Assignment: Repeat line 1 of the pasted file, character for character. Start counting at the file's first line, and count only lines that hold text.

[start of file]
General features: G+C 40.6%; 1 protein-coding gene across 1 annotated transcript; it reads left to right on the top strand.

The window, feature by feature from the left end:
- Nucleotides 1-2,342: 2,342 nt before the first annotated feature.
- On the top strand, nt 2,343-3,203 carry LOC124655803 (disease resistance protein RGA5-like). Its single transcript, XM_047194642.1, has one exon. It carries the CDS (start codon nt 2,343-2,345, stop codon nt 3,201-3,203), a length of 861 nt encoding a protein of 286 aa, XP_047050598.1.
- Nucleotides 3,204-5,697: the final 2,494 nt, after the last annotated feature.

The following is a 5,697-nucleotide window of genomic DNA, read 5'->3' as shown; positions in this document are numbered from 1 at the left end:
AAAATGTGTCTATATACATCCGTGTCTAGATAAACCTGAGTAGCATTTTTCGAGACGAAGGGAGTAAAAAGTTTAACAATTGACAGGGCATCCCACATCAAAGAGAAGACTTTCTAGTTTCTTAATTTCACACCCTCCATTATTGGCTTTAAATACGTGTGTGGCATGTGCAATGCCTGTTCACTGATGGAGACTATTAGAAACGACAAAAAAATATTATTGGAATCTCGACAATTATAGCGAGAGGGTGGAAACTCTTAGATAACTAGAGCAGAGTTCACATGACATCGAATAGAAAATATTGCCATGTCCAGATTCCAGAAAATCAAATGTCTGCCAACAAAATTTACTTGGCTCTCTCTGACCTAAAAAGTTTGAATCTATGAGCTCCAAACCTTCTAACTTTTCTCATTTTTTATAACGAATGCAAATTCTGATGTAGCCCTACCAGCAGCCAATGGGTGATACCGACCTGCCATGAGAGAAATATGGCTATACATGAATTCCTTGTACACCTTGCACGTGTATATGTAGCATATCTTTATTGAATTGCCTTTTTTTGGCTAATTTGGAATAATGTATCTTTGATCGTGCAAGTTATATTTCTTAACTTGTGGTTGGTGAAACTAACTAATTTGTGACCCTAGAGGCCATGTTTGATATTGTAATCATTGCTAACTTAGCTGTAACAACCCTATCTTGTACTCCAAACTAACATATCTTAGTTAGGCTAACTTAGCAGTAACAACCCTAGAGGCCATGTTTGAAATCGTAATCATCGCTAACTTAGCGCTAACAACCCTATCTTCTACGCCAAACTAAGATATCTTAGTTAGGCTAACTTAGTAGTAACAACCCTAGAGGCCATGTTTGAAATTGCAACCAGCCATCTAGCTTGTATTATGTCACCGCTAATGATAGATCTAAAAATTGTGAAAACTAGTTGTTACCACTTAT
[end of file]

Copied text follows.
General features: G+C 40.6%; 1 protein-coding gene across 1 annotated transcript; it reads left to right on the top strand.